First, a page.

• Setting a limit on global temperature rise. The 2 degree goal may be inadequate for some, too ambitious for others, and legally unenforceable, but it is there, and provides an important marker towards establishing commitments that are actually based on science.
  • Pioneering new ways of controlling emissions, through emissions trading and offset mechanisms. It is difficult to imagine, now, how controversial the market mechanisms were when they were first launched under the Kyoto Protocol. Emissions trading and the offset mechanisms – joint implementation and the CDM – were largely untested and required sophisticated rules and regulations that would enable transparency and rigour, while attracting investment.
  • Designing a ground-breaking emissions accounting system. The credible functioning of the market mechanisms required the establishment of unprecedented system for accounting of emission transfers.
  • The market mechanisms under the UNFCCC/KP have catalysed a multitude of trading schemes around the world aimed at controlling emissions, now increasingly so in developing countries.
  • For all its flaws (well rehearsed in the literature), the CDM has engaged a wide group of countries for which the notion that saving carbon could generate value was previously alien
  • Making progress on deforestation.  Although the REDD+ mechanism is perhaps not as ambitious as initially hoped for, the climate change regime – under the UNFCCC – seems to have made more progress in setting up concrete mechanisms to reduce deforestation than in many other areas of specifically forestry negotiations in the international system.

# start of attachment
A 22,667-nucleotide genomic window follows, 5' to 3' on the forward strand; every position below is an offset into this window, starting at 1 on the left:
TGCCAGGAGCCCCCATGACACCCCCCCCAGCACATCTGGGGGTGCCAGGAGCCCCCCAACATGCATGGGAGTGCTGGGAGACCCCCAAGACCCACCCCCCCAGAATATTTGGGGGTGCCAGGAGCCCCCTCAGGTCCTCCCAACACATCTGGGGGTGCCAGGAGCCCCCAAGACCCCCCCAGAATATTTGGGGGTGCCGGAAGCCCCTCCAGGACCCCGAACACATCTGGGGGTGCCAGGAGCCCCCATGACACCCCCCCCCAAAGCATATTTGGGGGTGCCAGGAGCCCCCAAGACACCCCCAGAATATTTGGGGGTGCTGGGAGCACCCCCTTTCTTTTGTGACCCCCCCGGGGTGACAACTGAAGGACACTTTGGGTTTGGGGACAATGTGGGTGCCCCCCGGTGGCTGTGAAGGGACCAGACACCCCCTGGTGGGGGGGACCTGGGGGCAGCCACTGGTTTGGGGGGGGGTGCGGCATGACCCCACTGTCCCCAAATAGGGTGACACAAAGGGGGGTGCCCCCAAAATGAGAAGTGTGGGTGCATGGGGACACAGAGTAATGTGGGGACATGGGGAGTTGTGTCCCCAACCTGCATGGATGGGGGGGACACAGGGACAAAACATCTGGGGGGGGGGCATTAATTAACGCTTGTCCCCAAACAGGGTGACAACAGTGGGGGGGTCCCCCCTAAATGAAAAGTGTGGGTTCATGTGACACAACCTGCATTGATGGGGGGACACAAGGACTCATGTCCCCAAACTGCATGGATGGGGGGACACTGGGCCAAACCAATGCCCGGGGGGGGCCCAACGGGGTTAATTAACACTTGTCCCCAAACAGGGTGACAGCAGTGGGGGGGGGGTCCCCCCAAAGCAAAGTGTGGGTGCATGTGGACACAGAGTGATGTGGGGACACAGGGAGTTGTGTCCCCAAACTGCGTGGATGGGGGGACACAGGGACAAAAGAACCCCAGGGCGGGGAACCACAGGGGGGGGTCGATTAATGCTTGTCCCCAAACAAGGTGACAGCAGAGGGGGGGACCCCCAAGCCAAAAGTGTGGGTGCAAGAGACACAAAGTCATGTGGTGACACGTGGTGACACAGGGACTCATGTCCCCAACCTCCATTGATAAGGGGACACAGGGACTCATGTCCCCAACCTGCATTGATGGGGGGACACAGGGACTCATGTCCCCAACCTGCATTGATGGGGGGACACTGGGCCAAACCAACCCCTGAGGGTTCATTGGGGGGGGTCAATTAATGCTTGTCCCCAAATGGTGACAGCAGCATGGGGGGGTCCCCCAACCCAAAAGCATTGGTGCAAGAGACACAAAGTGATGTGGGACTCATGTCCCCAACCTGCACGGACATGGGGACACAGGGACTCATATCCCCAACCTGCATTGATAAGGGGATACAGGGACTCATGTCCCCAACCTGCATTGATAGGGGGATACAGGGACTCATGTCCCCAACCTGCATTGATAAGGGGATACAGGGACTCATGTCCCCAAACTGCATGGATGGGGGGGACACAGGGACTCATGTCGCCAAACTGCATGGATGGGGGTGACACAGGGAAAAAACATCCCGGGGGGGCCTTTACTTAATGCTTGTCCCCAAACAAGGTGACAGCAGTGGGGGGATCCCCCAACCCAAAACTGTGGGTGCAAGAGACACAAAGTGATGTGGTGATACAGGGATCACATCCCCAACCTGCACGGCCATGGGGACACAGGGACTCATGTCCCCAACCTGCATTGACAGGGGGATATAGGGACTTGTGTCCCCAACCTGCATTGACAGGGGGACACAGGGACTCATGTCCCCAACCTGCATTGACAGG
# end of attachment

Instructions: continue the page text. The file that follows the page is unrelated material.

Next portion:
• Harnessing and leveraging funding for mitigation and adaptation.  There will never be enough money to tackle climate change, but without the UNFCCC and its funding arms, there would be a lot less. The climate change regime has also pushed other multilateral funding institutions to up their game on climate finance.

Perhaps most importantly, the regime is inching towards the ultimate goal of an emission control regime that covers the globe. Until Bali in 2007, the issue of concrete emission targets for developing countries was the great unmentionable in the negotiations.  Now, all but two (Iran and Saudi Arabia) of the top 20 GHG emitters have quantified emission pledges on record.  This is a huge political turnaround.

For all their blustering and posturing, the negotiations are – gradually – moving forwards and starting to deliver. The negotiating process – and the wider response to climate change that takes its cues from it, and in turn feeds back into it – is desperately messy, but it is nudging the world towards a lower carbon future.  Of course, it may all be too little too late, but one important lesson from the history of economic and technological transformation is that, once change gets underway, it can happen much faster than could ever be expected.  The contrasts between the world of 1994 and of 2014 pay testimony to this, even if those changes have not all been in the right direction for climate change.

The next two decades may well be the ones in which low-carbon systems finally take hold and start to steer global emissions onto a downward trend; and indeed they will have to be, if we are to stabilize global temperatures at anything resembling a safe level.  Progress under the UNFCCC during its first 20 years has laid the groundwork for this transformation.  The next 20 years must build on those achievements.

Happy anniversary UNFCCC!